But why? Why does the Australian Christian Lobby tend towards socially conservative behaviour? Particularly when the New Testament lends itself so explicitly towards liberal thinking?

Long time gamer, and Christian, Jeremy ‘Junglist’ Ray, has some ideas.

“The most obvious answer,” he claims, “is the generational one. These decision-makers are so out of touch, with the technology they oppose and the Christians they represent. They didn’t grow up with video games, they didn’t grow up in a world where being homosexual was acceptable, and they don’t want their old fashioned values to die out. It’s as detached as the Catholic Church’s homophobia and condemnation of condoms.”

Lyle Shelton, of course disagrees with those assertions, despite admitting that the group often uses its own intuition in its representation of Christian values.

“We seek to represent a view that we know intuitively is in agreeance with our understanding of Christian values and what would appeal to an evangelical, bible believing Christian,” he claimed. “It’s not rocket science.

“But we have a policy formulation process; we speak to people on a state level, and a national level, on certain issues. So we feel like we can advocate with a high degree of confidence with the R18 debate that we’re representing Christian values.”

But if Jeremy Ray is representative of a younger, more liberal form of Christianity, it’s clear that they don’t represent all current Christian values. Which begs the question: why aren’t there a number of more moderate Christian Lobby groups?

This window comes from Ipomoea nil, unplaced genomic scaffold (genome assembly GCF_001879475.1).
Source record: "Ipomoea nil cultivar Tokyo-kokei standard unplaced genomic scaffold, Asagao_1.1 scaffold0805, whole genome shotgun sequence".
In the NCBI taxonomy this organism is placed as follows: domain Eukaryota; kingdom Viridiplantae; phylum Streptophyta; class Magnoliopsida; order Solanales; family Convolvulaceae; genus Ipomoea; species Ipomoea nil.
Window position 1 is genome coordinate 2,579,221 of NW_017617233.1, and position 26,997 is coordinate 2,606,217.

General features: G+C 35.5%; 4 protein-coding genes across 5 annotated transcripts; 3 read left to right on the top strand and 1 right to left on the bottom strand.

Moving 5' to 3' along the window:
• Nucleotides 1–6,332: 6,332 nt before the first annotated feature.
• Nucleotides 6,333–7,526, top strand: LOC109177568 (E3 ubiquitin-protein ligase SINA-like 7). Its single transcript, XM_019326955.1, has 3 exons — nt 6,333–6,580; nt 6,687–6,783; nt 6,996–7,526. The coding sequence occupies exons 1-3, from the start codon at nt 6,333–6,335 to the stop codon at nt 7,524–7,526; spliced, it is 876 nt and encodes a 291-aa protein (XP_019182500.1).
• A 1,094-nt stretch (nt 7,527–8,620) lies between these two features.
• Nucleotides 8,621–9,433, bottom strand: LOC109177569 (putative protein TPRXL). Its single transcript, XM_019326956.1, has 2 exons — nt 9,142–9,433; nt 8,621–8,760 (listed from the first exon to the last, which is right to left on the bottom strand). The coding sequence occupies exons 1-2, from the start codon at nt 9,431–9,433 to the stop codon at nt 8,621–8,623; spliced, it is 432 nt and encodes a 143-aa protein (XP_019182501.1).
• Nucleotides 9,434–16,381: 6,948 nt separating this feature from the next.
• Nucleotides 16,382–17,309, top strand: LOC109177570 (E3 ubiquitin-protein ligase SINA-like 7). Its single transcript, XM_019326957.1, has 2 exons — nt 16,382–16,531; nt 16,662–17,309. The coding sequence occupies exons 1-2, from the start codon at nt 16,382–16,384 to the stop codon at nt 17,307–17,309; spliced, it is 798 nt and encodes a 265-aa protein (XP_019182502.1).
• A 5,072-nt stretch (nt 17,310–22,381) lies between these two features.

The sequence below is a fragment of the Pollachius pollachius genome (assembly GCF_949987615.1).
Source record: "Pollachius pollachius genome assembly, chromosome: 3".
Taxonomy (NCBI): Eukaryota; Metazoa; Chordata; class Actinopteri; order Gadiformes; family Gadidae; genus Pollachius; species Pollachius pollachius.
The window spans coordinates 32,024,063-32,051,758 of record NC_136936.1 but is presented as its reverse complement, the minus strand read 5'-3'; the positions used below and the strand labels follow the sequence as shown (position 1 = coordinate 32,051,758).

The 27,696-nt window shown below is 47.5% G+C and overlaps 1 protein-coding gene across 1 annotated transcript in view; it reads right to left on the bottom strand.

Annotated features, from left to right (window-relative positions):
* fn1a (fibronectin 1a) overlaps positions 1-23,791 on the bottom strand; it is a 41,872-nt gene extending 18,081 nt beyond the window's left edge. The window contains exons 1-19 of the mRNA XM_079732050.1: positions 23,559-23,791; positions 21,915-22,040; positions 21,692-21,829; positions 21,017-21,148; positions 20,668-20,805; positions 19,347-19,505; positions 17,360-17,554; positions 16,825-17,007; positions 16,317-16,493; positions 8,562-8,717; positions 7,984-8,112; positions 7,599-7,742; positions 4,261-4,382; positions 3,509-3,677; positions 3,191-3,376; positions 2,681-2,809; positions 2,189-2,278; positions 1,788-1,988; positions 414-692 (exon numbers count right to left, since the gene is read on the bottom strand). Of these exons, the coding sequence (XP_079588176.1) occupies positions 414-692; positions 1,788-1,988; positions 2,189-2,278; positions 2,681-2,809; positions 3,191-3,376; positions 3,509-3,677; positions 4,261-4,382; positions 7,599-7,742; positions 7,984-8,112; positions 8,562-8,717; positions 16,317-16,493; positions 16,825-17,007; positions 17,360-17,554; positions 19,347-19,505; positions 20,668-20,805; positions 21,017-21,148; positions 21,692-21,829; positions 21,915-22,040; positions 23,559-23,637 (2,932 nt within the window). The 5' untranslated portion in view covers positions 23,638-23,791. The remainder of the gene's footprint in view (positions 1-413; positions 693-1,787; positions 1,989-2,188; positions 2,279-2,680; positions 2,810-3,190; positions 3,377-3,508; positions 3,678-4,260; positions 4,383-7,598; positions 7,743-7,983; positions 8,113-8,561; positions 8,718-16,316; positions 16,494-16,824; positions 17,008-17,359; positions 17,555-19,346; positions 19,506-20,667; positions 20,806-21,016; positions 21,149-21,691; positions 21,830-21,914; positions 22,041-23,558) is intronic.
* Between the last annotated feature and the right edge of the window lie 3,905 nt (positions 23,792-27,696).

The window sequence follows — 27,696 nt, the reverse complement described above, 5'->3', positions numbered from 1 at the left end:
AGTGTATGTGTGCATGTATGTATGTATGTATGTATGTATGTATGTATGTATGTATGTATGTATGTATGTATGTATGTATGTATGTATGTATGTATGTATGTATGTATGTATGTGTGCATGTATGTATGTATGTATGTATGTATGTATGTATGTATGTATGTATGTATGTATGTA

The answer is simple – indifference.

“Why aren’t there more liberal Christian groups?” Wonders Jeremy. “Well, the generational answer would be that young people are more apathetic. The political answer might be that if you aren’t on the extreme of an issue, it’s hard to get heard.

“I feel that many young Christians would rather avoid the word ‘Christian’ altogether. Thanks to organisations like the ACL, some perceive ‘Christian’ values as a judgemental, discriminatory, holier-than-thou belief system that actually goes against the true teachings of Christ.

Rory Killen, of The Sex Party, has similar views.

“Well there have been a few groups who have rejected them,” he claims, “but it’s not common. In terms of moderate Christians, many will fall into the group who are a little more indifferent, or regard it as a side issue. So even if they reject what the ACL say, it’s not that important to them to lobby against them.”

Jeremy Ray also believes that younger, presumably liberal Christians tend to be more focused on bigger issues.

“Perhaps there aren’t more liberal Christian Lobby groups because, almost by definition, anyone who would belong to such a group would believe in the separation of Church and State,” says Jeremy, continuing from his earlier point. “Or they might believe that any funds such a group might obtain would be better put to use solving real problems like helping those in need, rather than using political channels to impose their values on others.

“I personally think there’s a place for such a Lobby – if only to provide a better representation of Christianity, and oppose policies sought by the broadly named ACL.”

Speaking to a high ranking member of the Australian Catholic Bishops, who asked not to be named, he claimed that, apparently, the Australian Christian Lobby is often driven not to change policy per se, but simply to make noise. To satiate those who support and fund the group.

Which may account for the way in which they attack certain issues with a disregard for common sense.